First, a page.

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Publication numberUS6032716 A
Publication typeGrant
Application numberUS 08/799,196
Publication dateMar 7, 2000
Filing dateFeb 13, 1997
Priority dateFeb 13, 1997
Fee statusLapsed
Also published asCA2252413A1, WO1998035595A1
Publication number08799196, 799196, US 6032716 A, US 6032716A, US-A-6032716, US6032716 A, US6032716A
InventorsDavid E. Mattey
Original AssigneeRollease, Inc.
Export CitationBiBTeX, EndNote, RefMan
External Links: USPTO, USPTO Assignment, Espacenet
Bottom stop mechanism for a window covering
US 6032716 A
Abstract
An inventive bottom stop mechanism uses one of the lift cords to operate. While the cord is unwinding from the shaft, the cord leaves the shaft along a line tangent to the shaft. As the last turn of cord is unwound from the shaft, and the point of attachment of the cord to the shaft passes that point of tangency, the angle of the cord with respect to the shaft changes. This change in angle of the cord is used to raise a pawl which engages a ratchet wheel to stop the shaft and prevent further rotation in that direction. When the direction of the shaft is reversed to again start winding the cord thereupon, the cord angle returns to its prior value, releasing the stop.
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Claims(20)
What is claimed is:
1. A lifting and lowering system for a window covering having a bottom comprising:
a rotatable rod;
at least one lift cord for raising said covering from the bottom thereof and being responsive to said rod rotation for wrapping around said rod when said rod rotates in a first wrapping direction and for unwinding from said rod when said rod rotates in a second unwinding direction;
means for selectively engaging said cord once said cord is substantially completely unwound from said rod; and
means responsive to said engaging means for inhibiting further rotation of said rod in said second unwinding direction.
2. The system of claim 1, further including means for supporting said rod.
3. The system of claim 2, wherein said supporting means comprises at least one cradle having a surface adapted to receive said rod and located where said at least one lift cord is attached.
4. The system of claim 1, wherein said detecting means comprises a pivotable rocker member.
5. The system of claim 4, wherein said rocker member includes an arm for selective engagement with said at least one cord when said at least one cord or tape is substantially completely unwound from said rod.
6. The system of claim 4, wherein said rocker member is rotatably mounted in a rocker cradle.
7. The system of claim 6, wherein said rocker cradle is in engagement with at least one cradle adapted for supporting said rod.
8. The system of claim 4, wherein said inhibiting means comprises a pawl and ratchet mechanism.
9. The system of claim 8, wherein said mechanism includes a ratchet wheel fitted over said rod.
10. The system of claim 9, wherein said rocker member supports said pawl member for selective engagement with said ratchet wheel in order to arrest said rotation in said unwinding direction.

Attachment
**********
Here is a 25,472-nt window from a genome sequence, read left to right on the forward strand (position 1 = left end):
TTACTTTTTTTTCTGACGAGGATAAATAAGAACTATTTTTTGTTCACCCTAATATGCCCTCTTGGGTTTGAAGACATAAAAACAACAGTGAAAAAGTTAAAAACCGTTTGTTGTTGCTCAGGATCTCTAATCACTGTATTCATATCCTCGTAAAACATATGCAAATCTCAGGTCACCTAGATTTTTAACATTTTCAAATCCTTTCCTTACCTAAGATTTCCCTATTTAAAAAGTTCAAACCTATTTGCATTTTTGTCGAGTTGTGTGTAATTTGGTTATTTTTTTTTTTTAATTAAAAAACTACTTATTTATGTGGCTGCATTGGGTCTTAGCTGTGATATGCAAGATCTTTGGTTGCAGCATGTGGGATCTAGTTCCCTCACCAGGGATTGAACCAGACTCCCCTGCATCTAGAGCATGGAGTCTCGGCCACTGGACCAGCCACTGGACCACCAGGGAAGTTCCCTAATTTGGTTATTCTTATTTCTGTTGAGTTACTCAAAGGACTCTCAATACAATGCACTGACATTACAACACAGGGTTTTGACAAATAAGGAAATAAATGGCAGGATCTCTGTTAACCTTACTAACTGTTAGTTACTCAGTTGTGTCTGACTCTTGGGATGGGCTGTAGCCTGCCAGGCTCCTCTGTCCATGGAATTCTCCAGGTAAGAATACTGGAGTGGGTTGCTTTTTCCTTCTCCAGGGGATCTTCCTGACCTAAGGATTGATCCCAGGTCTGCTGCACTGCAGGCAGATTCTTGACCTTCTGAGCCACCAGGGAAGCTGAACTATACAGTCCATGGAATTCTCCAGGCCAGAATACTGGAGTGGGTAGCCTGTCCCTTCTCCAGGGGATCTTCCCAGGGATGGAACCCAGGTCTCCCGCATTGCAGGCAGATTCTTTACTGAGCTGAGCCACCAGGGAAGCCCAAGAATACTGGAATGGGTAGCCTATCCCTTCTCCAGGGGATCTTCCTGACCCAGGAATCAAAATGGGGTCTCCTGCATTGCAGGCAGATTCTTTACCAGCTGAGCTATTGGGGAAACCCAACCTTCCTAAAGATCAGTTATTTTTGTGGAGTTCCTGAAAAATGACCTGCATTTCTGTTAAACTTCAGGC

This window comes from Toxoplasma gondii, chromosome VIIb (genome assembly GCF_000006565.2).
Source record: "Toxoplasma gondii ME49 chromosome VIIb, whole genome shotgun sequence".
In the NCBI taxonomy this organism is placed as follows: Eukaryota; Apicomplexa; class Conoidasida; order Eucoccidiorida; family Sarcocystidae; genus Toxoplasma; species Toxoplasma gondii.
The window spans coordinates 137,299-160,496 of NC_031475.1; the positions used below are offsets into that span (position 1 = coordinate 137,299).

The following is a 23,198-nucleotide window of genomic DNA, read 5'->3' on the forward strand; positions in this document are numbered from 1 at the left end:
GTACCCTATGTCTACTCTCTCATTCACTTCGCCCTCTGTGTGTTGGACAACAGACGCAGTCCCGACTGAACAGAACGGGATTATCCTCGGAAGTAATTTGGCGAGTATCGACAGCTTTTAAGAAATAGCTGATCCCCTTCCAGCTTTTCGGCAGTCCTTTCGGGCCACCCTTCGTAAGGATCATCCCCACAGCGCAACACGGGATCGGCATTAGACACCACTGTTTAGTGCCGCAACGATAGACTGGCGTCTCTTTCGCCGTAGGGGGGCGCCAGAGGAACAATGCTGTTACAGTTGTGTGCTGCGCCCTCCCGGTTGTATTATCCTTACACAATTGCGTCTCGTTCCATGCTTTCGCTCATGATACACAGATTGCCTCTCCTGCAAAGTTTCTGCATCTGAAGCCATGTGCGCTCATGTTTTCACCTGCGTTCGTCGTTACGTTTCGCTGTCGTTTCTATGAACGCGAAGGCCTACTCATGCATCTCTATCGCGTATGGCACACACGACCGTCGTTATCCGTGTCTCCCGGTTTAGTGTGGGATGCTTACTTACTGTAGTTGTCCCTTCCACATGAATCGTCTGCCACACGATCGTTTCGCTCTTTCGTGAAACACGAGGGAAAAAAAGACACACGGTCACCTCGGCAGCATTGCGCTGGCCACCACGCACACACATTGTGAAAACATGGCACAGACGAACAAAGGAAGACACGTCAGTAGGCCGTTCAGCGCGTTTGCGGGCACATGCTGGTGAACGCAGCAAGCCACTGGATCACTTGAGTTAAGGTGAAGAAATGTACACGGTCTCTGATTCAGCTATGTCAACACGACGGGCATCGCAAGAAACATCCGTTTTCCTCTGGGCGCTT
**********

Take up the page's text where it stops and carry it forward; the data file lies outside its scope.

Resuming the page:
11. The system of claim 10, wherein said ratchet wheel includes a plurality of teeth with one of which said pawl member selectively engages.
12. The system of claim 10, wherein said pawl member is selectively released from engagement with said ratchet wheel when said rod is rotated in said first wrapping direction.
13. The system of claim 10, wherein said rocker member includes an arm for selective engagement with said at least one cord when said at least one cord or tape is substantially completely unwound from said rod.
14. The system of claim 13, wherein said rocker member is rotatably mounted in a rocker cradle.
15. The system of claim 14, wherein said rocker cradle cooperatively engages at least one cradle for supporting said rod.
16. The system of claim 4, wherein said rocker member is pivotal through an angle of 45 degrees.
17. The system of claim 1, further including means for releasing said inhibiting means for enabling rotation of said rod in said first wrapping direction.
18. The system of claim 1, wherein said rod is a traversing rod such that said cord winds in a single layer therealong.
19. A lifting and lowering system for a window covering having a bottom comprising:
a rotatable rod;
at least one lift tape for raising said covering from the bottom thereof and being responsive to said rod rotation for wrapping around said rod when said rod rotates in a first wrapping direction and for unwinding from said rod when said rod rotates in a second unwinding direction;
means for selectively engaging said at least one lift tape once said tape is completely unwound from said rod; and
means responsive to said engaging means for inhibiting further rotation of said rod in said second unwinding direction.
20. A lifting and lowering system for a window covering having a bottom comprising:
a rotatable rod;
at least one lift cord for raising said covering from the bottom thereof and being responsive to said rod rotation for wrapping around said rod when said rod rotates in a first wrapping direction and for unwinding from said rod when said rod rotates in a second unwinding direction;
a pivotal rocker member having an arm for selective engagement with said at least one cord when said at least one cord is completely unwound from said rod; and
means responsive to said rocker member arm engaging said at least one cord for inhibiting further rotation of said rod in said second unwinding direction.
Description
BACKGROUND TO THE INVENTION

This invention relates to window coverings that are hung from a headrail in which are stored the cords that lift the window covering. Cords to be stored inside headrails are commonly wound, as the blind is raised, onto spools that are mounted on a rotating shaft. Or the cords are wound onto the rotating shaft itself.